Liddick: Raising the minimum wage is not the answer
February 11, 2014
Now we know what the party and President of "Hope and Change" are really peddling: helplessness. Exploitation. Oppression. Self-obsession. Resentment. Envy.
The president has recently made a fetish of the minimum wage, demanding that Congress raise it by more than 25 percent. He says it's vital to do this because the current amount is "not a living wage." And because as a progressive Democrat he considers low-wage workers too unmotivated to gain new skills, too stupid to recognize the implications of bad decisions and too devoid of the ambition that would help them climb the employment ladder to more rewarding positions, as generations before them have done. Instead, they need government help to survive in their miserable situation.
This attitude is also a filter for the recent Congressional Budget Office finding that Obamacare will drive marginal employees from the workplace — 2.5 million "full-time equivalent" workers over the next 10 years. Additional indications are that low-wage workers may decide to forego raises or even more lucrative full-time work due to the effect on the subsidies they will receive to buy healthcare — part of the continuing problem of the negative effects of the government's "direct payments to individuals" on our shrinking workforce, now at 63 percent of all those Americans able to work.
Democrat politicians and operatives, who embraced more positive CBO findings in 2009 and 2010 are now spinning like mad, desperate to turn dross into gold. Among the favorites? According to "Politifact," driving people from the workforce is beneficial since it will "increase the number of available jobs." Not to mention that people leaving the workforce lowers the measured rate of unemployment, making their idol the president look good.
According to Democrat Representative Mark Pocan, leaving the workforce is positive because unemployed people will be able to "tuck their children in at night." Columnist Froma Harrop thinks that "many workers will see not having to 'work for the man' to get health coverage as liberation." Others on the leftward side of life see the newly out-of-work as freed from their jobs, so they can "pursue their dreams."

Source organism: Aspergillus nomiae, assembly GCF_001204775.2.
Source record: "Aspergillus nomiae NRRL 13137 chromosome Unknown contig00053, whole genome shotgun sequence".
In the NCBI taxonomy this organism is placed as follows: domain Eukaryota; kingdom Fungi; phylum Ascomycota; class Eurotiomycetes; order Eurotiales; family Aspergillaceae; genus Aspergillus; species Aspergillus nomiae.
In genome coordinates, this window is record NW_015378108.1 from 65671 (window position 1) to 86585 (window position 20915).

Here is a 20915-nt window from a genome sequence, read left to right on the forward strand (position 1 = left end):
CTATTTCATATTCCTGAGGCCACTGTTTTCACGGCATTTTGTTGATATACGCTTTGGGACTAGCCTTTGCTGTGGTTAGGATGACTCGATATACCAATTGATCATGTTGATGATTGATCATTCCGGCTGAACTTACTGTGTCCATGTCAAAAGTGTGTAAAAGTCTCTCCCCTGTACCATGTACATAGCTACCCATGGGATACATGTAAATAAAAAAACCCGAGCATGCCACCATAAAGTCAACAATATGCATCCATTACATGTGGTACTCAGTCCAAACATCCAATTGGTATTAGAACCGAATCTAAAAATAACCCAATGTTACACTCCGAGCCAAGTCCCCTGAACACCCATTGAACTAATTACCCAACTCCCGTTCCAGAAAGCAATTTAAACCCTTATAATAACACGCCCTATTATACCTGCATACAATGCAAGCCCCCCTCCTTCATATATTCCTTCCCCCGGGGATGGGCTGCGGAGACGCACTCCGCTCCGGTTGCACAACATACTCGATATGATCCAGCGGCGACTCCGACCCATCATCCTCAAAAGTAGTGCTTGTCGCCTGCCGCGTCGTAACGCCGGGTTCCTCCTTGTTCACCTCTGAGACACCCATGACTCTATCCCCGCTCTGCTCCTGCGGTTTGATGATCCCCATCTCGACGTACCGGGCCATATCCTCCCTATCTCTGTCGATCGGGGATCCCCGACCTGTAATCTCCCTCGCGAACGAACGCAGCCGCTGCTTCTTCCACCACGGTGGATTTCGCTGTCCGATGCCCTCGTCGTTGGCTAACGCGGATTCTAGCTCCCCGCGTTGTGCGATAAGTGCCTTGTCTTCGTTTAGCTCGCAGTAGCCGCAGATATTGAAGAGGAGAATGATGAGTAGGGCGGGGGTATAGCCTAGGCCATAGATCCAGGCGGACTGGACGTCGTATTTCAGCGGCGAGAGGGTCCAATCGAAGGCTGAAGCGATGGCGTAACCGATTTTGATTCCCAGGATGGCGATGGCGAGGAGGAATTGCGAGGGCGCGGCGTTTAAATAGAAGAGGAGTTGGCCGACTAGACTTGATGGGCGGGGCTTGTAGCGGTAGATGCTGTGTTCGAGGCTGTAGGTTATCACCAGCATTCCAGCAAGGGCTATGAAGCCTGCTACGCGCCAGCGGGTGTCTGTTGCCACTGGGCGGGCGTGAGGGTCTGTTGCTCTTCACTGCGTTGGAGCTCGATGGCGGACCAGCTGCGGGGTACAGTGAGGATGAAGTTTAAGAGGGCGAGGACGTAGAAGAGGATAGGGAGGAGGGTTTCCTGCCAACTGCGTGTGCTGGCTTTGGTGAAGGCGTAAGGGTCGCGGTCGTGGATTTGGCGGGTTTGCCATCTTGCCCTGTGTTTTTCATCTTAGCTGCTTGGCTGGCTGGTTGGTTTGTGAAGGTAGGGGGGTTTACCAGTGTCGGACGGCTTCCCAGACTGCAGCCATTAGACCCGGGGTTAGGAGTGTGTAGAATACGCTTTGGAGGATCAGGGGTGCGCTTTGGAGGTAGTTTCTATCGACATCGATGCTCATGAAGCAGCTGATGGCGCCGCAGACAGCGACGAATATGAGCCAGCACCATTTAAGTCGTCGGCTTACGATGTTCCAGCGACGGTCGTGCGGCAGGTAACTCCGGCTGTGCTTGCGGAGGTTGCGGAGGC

More practical observers might ask, "how will they eat?" But in the enlightened days of Barack the Benevolent, such questions are meaningless. Democrats promise to pay those without work for however long they are without, because the unemployed deserve it. Progressives believe the unemployed are so not because they lack skills, education, ambition or a work ethic, but because they are victims: vicious, heartless employers have used them and cast them aside. The workers can do nothing without government assistance so help must be provided "to each, according to their need."
Democrats accuse anyone opposing this endless largess of hating the working class. They toil diligently to spread this notion far and wide, because political advantage is more important than truth, and because class warfare is the easiest route to it.
How will the government fund its munificence? By taking money from those Progressives seen as wicked exploiters: bankers, businessmen, entrepreneurs and the rest whose diligence have made our country wealthy and powerful. To the Left, these become rich by depriving others, so they now must be punished for the misery they have created. The "one-percenters" are greedy and underserving, Democrats continually tell us. Their gains are not a result of diligence, intelligence, hard work or wise investment; their fortunes are ill-gotten. They have robbed us of our due, and now — thanks to the government of Barack the Just — they will be made to pay "from each, according to their ability."
Lucid people will realize this approach will fail; it has failed every time it has been tried. Eastern Europe is littered with the remains of proofs, and currently France, Germany and the United Kingdom are exploring ways to eliminate, or at least restrict, this sort of madness.
The reason is simple: for government to spend a dollar, someone, somewhere must make it first. Take a dime away from the producer and he may grumble, but if business is good he will probably continue. Take a quarter away, and he may think twice about making more. Take 50 cents away, and he'll not only look for ways to hide income, he'll look for a friendlier business climate. Especially if the government is taking his profit to pay other people not to work.
None of which matters to the populist ideologues of the Democrat party. "Quit your job and read to your kids," they say. "We'll take care of everything." They hope we're so dull we won't pay any attention to the avalanche of woes their cynical policies are building up for our children, and theirs after them.
I wonder if they're right.
Morgan Liddick lives in Summit County.
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